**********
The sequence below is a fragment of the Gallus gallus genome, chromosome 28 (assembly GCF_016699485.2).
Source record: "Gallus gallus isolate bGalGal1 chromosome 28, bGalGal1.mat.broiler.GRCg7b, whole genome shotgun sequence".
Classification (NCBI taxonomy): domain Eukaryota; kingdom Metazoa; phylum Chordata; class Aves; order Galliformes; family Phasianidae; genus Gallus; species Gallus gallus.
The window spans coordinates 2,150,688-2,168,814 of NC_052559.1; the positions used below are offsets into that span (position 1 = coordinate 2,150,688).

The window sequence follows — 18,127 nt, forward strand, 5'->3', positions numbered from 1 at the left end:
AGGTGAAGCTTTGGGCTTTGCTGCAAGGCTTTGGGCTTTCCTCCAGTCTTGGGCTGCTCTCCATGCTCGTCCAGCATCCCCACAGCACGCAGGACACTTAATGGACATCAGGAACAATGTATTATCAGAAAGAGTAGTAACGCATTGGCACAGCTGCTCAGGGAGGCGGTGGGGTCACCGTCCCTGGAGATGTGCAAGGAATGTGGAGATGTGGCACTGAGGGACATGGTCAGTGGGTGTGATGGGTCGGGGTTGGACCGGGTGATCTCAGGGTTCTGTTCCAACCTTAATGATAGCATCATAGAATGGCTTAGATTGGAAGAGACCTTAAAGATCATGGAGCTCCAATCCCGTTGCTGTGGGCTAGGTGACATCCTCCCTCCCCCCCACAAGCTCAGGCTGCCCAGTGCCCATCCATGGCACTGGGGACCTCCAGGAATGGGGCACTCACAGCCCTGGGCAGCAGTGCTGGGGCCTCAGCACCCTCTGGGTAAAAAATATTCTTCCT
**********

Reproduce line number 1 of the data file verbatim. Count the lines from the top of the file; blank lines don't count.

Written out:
The sequence below is a fragment of the Gallus gallus genome, chromosome 28 (assembly GCF_016699485.2).